In 1980, Richard Liddicoat, the late Chairman of the Gemological Institute of America, joked that to report on diamond prices is like reporting on your tires in the middle of a road trip. Today, it is probably more like changing tires on a flying airplane.
While there have been reports in the media about diamond prices falling, most of the decreases have been on the rough side, and getting a handle on prices in a slow market like this one can be difficult.
For example, this week we were looking for a seven carat stone. We found two of them. Between the two stones, there was a 50% difference in price. The difference was one cutter wanted to sell. The other wanted to wait.
There are so many conflicting opinions and assessments about what is going on in our industry right now that it is hard to make any kind of final judgment.
On the one hand, these are extremely hard times. For example, one young cutter told us that his father gave him clear instructions, "Don’t buy and don’t sell." He shouldn’t buy because of the uncertainty of the times and the uncertainty of the prices. But he also shouldn’t sell because he didn’t know which of his customers can be trusted to pay their bills in January 2009.
That is the pessimistic view. It is shared by enough people that trading has come to a virtual standstill.
On the optimistic side, even with the recent drops in prices, the dips are hardly as big as we are seeing in the stock market and with some other commodities.
One large dealer told us he is ready to buy at "decent" prices any stone between three carat and five carats.
This optimistic view is shared by Diamond Trading Company Managing Director Varda Shine, who recently said that: "Diamonds are a tangible product, a luxury item that expresses emotions, which is why they have greater value than other luxury goods. The value of diamonds is expected to rise because, when looking at demand compared with supply, there is a very wide gap looking ahead three to four years.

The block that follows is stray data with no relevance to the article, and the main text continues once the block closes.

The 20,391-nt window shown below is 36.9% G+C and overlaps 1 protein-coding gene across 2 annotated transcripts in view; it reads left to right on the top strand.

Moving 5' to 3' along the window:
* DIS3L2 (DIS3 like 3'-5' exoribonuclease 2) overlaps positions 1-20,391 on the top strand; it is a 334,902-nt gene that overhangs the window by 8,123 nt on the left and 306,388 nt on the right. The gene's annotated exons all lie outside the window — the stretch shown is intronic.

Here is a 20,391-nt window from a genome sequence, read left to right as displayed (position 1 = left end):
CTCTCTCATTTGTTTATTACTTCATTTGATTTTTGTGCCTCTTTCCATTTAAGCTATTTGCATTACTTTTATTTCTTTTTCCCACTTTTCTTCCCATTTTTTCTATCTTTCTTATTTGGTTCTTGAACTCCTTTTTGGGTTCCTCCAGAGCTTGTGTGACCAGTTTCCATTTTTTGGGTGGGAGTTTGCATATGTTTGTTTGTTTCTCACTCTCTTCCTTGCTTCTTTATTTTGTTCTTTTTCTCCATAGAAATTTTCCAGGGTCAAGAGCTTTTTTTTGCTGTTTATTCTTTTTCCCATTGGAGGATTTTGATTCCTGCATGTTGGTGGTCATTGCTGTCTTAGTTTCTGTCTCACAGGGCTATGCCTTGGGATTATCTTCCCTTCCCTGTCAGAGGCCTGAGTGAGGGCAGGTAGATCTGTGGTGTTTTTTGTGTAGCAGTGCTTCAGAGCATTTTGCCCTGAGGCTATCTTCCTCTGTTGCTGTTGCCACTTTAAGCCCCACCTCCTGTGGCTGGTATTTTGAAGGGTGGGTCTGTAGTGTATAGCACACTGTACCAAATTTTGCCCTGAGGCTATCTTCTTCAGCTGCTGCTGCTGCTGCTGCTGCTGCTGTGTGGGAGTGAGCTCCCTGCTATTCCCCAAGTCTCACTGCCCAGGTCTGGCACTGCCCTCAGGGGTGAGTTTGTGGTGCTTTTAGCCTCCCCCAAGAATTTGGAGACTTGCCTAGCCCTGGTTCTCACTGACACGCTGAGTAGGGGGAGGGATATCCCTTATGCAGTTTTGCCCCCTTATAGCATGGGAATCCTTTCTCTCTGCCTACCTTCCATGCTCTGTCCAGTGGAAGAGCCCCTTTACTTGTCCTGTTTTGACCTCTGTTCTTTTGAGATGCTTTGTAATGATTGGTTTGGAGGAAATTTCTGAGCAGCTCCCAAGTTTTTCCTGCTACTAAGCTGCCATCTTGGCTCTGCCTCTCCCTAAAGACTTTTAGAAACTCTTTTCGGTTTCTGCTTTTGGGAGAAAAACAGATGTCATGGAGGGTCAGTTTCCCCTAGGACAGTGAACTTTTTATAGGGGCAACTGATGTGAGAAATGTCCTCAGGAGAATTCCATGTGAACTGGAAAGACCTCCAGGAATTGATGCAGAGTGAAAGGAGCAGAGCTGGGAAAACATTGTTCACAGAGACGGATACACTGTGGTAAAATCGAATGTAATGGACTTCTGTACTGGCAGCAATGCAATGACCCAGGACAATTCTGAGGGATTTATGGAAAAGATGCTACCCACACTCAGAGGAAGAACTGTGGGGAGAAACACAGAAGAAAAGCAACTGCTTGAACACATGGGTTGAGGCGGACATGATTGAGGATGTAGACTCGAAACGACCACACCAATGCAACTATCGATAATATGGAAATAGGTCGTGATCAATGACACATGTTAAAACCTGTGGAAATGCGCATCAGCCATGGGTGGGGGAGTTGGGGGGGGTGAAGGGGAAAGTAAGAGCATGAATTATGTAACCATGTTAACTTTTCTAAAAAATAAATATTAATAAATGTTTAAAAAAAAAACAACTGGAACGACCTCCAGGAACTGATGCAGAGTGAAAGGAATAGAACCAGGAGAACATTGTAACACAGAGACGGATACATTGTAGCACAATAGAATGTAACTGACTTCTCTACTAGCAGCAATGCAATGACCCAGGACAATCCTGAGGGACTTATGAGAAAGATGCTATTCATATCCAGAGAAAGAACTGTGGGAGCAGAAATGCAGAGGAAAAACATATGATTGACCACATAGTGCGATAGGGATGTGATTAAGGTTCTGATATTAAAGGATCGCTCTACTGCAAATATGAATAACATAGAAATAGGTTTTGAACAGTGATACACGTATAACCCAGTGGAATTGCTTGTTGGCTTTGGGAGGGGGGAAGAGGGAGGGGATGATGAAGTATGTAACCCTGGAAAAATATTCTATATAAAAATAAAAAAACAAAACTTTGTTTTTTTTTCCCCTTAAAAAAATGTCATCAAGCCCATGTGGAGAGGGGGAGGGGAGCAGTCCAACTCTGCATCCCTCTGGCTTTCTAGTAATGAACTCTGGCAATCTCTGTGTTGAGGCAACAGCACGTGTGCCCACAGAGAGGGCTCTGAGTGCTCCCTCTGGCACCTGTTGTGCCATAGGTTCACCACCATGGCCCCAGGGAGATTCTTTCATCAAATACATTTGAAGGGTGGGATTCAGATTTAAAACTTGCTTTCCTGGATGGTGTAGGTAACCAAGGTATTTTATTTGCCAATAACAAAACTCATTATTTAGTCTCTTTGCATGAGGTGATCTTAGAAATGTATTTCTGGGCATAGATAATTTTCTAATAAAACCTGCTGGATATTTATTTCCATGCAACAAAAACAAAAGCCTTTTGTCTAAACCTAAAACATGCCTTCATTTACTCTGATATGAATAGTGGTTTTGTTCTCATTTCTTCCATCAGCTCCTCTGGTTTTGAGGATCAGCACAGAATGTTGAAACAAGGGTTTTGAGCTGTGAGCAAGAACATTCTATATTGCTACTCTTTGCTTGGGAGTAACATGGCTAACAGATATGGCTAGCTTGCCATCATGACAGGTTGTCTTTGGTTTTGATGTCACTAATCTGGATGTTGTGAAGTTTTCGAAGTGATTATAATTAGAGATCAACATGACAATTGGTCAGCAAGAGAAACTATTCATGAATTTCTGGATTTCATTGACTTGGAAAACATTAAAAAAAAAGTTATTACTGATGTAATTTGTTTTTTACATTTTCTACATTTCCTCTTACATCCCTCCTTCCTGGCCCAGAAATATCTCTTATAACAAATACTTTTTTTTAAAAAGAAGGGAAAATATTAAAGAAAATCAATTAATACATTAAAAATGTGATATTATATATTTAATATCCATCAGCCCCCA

"No large diamond mine has been discovered in the past twenty years, and diamond reserves in the ground are shrinking. On the other hand, the increase in the middle class in China and India is boosting demand for diamonds."
One diamond dealer recently gave five good reasons for buying diamonds: "Shrinking supplies." "Stock market instability." "Real estate volatility." "Inflation." "Political uncertainty."
In the long run, this thinking is correct. The supply-demand curve for the industry looks very favorable. In fact, it is hard to think of many industries that have such a good long-term perspective for growth as the diamond industry.
The question is, how long this long run will be. People who bought very large stones, such as four carats and above, are, for the time being, stuck with them. Take a look at the recent auction sales, when some large stones didn’t sell, and those that did sold at a very low price. (See our report on page 5.)
Still, we remain optimists at heart. Many years ago, at the height of the 80s crash, the Diamond Registry’s Joseph Schlussel was interviewed by Barron’s, and told the reporter that the market will recover. At that point, his wife said, "Are you sure?" That exchange made into Barron’s.
For once, the husband was correct. The diamond market did recover, although it took a few years. And it will recover again. Not overnight, but it will happen. Now, things are bleak. But in the long-run, we should count ourselves fortunate we’re in this business.